So where did it all go?  Certainly his performances since before Christmas bear little comparison to the flaming torch that was so impossible to ignore earlier in the season.  The theories are manifold, the most popular being physical exhaustion given the duration of his length of playing time without a break.  This was high on the list of Marco Silva’s crimes for me;  Everton nonsense aside, Silva’s unwillingness to respond to what appeared to be fatigue of key players borne of over-reliance upon key individuals was most obviously manifested in Richarlíson.  On the other hand… perhaps the loss of a Portuguese-speaking coach who obviously got a lot out of the youngster for a short time might also be a factor;  certainly for a young lad away from home not speaking the language, a boss who can communicate with you efficiently must have been a big help.

A less palatable hypothesis is that Richarlíson rather thinks that his work here is done.  I can’t shake the irritation of his appearance off the bench against Palace when, with his side desperate for some impetus he offered precious little.  Being physically drained shouldn’t prohibit at least ten minutes of oomph as a second half substitute.  Then there’s the links to other clubs, which were inevitable given his early season form and reflect his success rather than his failings but…  players heads have been turned before.

Next Season:  If Richarlíson’s slump is due to a combination of fatigue and the pressures of being away from home then we owe him all the support we can give him; there’s a stellar talent there the likes of which we’ve rarely been treated to.  On the other hand if his head’s not here any more we’re better off getting rid for as much cash as someone’s willing to throw at us.  Except Everton, obvs.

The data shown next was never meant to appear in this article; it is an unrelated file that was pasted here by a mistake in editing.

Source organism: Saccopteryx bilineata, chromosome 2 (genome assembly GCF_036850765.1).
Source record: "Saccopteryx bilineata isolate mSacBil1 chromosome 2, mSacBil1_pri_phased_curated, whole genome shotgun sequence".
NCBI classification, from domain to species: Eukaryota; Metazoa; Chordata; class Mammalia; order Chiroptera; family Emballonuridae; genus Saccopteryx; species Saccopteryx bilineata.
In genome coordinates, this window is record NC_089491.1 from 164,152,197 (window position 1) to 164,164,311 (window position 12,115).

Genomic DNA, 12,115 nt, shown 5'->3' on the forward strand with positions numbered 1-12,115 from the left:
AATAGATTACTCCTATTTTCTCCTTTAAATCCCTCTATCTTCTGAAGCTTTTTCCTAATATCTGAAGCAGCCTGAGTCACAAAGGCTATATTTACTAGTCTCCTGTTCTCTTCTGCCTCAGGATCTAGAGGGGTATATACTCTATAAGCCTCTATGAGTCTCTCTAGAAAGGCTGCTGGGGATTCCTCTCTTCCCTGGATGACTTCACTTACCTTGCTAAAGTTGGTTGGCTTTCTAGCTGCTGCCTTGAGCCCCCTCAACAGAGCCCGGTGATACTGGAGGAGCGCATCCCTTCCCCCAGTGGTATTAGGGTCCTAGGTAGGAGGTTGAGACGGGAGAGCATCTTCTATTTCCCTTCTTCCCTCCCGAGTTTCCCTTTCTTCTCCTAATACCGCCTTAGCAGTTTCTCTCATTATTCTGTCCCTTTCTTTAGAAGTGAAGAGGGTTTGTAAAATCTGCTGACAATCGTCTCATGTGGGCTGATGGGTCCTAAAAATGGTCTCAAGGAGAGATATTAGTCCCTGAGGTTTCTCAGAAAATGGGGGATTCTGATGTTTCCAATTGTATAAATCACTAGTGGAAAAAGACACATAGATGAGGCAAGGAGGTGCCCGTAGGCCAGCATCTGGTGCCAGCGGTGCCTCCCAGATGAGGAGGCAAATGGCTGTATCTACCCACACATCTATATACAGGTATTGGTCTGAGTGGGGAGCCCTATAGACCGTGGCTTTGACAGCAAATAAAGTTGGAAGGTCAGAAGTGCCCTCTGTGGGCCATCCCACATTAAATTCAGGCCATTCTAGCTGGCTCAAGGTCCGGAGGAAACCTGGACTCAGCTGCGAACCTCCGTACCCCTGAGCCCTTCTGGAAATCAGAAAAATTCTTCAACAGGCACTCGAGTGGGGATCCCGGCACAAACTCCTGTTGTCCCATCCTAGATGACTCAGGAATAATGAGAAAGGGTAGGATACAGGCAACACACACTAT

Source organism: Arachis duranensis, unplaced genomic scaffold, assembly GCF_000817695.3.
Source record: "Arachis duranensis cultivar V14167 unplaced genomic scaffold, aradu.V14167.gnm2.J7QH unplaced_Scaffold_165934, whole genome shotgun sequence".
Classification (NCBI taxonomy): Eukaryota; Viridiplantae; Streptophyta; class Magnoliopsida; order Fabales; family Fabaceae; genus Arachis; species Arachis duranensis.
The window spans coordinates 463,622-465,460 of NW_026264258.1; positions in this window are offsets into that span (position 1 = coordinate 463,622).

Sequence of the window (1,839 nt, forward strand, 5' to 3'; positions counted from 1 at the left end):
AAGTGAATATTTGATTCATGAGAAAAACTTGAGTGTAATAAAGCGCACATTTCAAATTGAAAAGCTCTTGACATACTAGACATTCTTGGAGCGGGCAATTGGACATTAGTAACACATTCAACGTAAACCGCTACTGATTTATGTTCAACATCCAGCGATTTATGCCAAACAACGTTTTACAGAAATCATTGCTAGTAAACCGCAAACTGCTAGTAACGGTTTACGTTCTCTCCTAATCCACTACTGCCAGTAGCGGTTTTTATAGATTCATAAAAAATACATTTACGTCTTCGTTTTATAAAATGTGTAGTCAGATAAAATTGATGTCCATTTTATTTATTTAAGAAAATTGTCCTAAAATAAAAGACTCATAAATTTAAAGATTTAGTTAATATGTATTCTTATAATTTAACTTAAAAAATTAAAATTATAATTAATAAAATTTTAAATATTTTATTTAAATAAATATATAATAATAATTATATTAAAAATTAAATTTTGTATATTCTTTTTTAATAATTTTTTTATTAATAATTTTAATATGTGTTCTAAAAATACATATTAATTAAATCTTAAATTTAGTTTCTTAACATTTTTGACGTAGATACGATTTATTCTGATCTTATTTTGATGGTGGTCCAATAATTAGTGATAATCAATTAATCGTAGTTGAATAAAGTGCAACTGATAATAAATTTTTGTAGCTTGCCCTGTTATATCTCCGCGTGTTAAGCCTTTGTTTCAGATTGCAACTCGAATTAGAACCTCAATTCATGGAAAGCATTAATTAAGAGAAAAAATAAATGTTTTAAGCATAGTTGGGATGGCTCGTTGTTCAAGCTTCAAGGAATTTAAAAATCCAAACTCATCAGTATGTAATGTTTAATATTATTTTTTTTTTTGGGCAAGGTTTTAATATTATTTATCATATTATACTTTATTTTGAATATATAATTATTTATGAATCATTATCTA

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Comments»

1. Harefield Hornet - 28/05/2018

Great stuff Mat and love the assessment of Success and 22 year olds in general. I have to admit as a 22 year old I did resort to Baileys and can remember waking up in the old car park at the back on several occasions! Oh you meant the drink!

2. David Allen - 28/05/2018

Another well balanced resumé, Matt. Lots of food for thought.
May I offer another possible reason for Richarlison’s crashin performance? Basically, clubs found out how to counter his skill: by fouling him. He was statistically the most fouled player in the Premiership last season. If you know that every time you get the ball you’re going to be clobbered – and often painfully – it must put doubts in your still youthful mind. Perhaps he should learn from George Best who replied on how he dealt with defenders who tried to hurt him, “I humiliate them”.

Matt Rowson - 28/05/2018

That possibility hadn’t escaped me David, but he was having the crap kicked out of him earlier in the season and seemed to relish it…?

James - 28/05/2018

Another possibility is that missing all those sitters took its toll on his confidence. His response to fluffing one does seem to be more “Oh my god the world’s ended!”, rather than, “Sod it, I’ll score the next one.”

3. HornetFez - 28/05/2018

Spot on yet again. Yes the Ramage/Success comparison is also there, but Ramage did plenty (if not nearly enough during his time here) good stuff whereas Success has but one header to his name and not much else. Ho

Matt Rowson - 28/05/2018

Was plagiarising the words used to describe Ramage rather than draw direct comparison. Yes, Ramage did more but should have played at a higher level and joined us in his mid twenties, not at twenty. Jury still out on that comparison.